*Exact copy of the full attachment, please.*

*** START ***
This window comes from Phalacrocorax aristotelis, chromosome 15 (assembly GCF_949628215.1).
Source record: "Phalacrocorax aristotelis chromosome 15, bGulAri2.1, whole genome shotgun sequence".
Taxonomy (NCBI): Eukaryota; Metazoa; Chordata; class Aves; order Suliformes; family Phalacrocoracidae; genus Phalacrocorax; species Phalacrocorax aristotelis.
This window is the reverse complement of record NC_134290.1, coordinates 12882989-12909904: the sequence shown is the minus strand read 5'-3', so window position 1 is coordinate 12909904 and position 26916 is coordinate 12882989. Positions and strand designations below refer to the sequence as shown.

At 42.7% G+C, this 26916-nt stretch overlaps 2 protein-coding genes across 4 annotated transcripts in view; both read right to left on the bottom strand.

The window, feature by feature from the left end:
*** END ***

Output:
This window comes from Phalacrocorax aristotelis, chromosome 15 (assembly GCF_949628215.1).
Source record: "Phalacrocorax aristotelis chromosome 15, bGulAri2.1, whole genome shotgun sequence".
Taxonomy (NCBI): Eukaryota; Metazoa; Chordata; class Aves; order Suliformes; family Phalacrocoracidae; genus Phalacrocorax; species Phalacrocorax aristotelis.
This window is the reverse complement of record NC_134290.1, coordinates 12882989-12909904: the sequence shown is the minus strand read 5'-3', so window position 1 is coordinate 12909904 and position 26916 is coordinate 12882989. Positions and strand designations below refer to the sequence as shown.

At 42.7% G+C, this 26916-nt stretch overlaps 2 protein-coding genes across 4 annotated transcripts in view; both read right to left on the bottom strand.

The window, feature by feature from the left end: